Our first stop was Sephorris, a vast site best known for its mosaics (the “Mona Lisa” of mosaics) and the large Roman city that was there in Jesus’ time. Scholars assume Jesus and his father labored at Sepphoris.
For our morning devotions, we walked toward the water to the Church of St. Andrew, a lovely Scottish Presbyterian chapel. The minister, Kate MacDonald, met us and joined us in prayer. She spoke about her work, which is as much with dozens of partners in Israel and Palestine working for peace and justice, as it is with pastoral leadership in the congregation.
We walked across the vast square that spreads out between Al Aqsa Mosque and the Dome on the Rock. Actually, we were also walking across where Jews believe the First and Second Temples stood. For both religious traditions, this is holy ground. For Muslims it is the third holiest of their pilgrimage sites, after Mecca and Medina.
Helena, mother of Roman Emperor Constantine, had the first Church of the Nativity built in this place around the year 333, to commemorate what was believed to be the cave where Jesus was born. It has gone through multiple renovations and restorations in the centuries since, including when the Crusaders controlled the region, beginning in 1099.
On the Palestinian side, the wall has become a billboard, an art exhibition, an outlet for anger and frustration, and an opportunity for creative protest in humor. For many, the most moving part of what is displayed there are printed out, large posters offering details in the first person of the impact of the wall and the Israeli occupation.
We then headed to the Mount of Olives, to start a long walking trek of about three hours. First stop was a lookout viewpoint on the ridge above the Kidron Valley, looking across to the Old City of Jerusalem and its walls and many churches and mosques. From there we made our way to the Dominus Flevit (“The Lord Wept”) Church.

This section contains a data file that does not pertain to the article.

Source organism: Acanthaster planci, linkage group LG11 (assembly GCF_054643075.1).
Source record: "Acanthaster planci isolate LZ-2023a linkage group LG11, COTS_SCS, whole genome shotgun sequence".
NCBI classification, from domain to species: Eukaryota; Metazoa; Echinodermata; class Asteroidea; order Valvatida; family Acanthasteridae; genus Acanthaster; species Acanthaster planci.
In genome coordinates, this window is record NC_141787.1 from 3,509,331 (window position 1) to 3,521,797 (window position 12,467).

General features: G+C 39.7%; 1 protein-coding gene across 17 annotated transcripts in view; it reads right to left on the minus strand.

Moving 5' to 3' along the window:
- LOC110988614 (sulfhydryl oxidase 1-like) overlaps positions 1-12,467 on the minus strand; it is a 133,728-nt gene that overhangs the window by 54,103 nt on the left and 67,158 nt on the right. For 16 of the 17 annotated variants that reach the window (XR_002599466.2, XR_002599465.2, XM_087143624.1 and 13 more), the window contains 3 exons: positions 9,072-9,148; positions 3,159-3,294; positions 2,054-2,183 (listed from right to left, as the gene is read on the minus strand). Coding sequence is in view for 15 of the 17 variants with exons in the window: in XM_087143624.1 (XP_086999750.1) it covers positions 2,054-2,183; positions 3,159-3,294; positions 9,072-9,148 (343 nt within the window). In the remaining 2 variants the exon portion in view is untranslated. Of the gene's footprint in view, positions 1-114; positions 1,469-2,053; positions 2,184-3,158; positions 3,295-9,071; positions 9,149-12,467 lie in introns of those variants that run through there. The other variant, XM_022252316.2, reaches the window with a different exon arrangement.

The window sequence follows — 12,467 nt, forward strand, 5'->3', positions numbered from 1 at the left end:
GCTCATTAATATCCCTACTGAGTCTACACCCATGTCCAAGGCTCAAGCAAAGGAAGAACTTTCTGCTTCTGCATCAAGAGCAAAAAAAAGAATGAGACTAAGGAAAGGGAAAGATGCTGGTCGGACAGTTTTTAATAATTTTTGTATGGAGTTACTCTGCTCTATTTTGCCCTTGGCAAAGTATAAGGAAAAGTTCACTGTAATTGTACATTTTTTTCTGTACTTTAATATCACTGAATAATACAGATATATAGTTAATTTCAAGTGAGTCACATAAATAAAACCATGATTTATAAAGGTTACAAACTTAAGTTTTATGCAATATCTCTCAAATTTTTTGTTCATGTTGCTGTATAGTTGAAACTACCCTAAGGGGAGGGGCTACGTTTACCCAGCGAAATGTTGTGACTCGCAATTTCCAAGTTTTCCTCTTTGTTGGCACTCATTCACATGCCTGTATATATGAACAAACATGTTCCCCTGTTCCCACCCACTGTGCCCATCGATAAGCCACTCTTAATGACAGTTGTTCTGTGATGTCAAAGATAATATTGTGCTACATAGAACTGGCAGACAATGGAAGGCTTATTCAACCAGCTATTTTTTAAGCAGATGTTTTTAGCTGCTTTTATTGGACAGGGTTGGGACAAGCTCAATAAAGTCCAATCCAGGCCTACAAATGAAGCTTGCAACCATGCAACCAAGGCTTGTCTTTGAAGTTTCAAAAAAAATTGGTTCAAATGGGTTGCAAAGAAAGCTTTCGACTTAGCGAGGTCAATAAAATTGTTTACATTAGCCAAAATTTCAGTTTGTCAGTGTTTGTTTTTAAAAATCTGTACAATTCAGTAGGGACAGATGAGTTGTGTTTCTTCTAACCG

It is always difficult to come face to face with humanity’s vast capacity to be inhuman to others. The Holocaust is as extreme as it gets, but it was not a spontaneous event. It was the result of centuries of Christian antipathy toward Jews. Although we may not feel directly complicit, there’s no doubt about the role of our Christian forebearers in the faith.
Madaba is best known for its mosaics, both ancient and modern. Of the former we saw the famous Madaba Map Church, St. George, a Greek Orthodox church built in the 19th century over a mosaic map dating from the 6th century. It’s the oldest existing map of the Holy Land, and is a beautiful as a work of art.
After prayer we walked out the front door of the hotel and right across the street to enter the site known as Petra – one of the seven modern wonders of the world! It sounds overdone, but when you enter the steep, sandstone gorge and come upon the massive stone carvings, you realize Petra deserves its reputation.
We had our morning prayer in the excavated synagogue of Masada. Kathy read Psalm 27. Look it up and imagine us on top of Masada. It was moving to hear words that probably had been read in that very room 2,000 years ago…”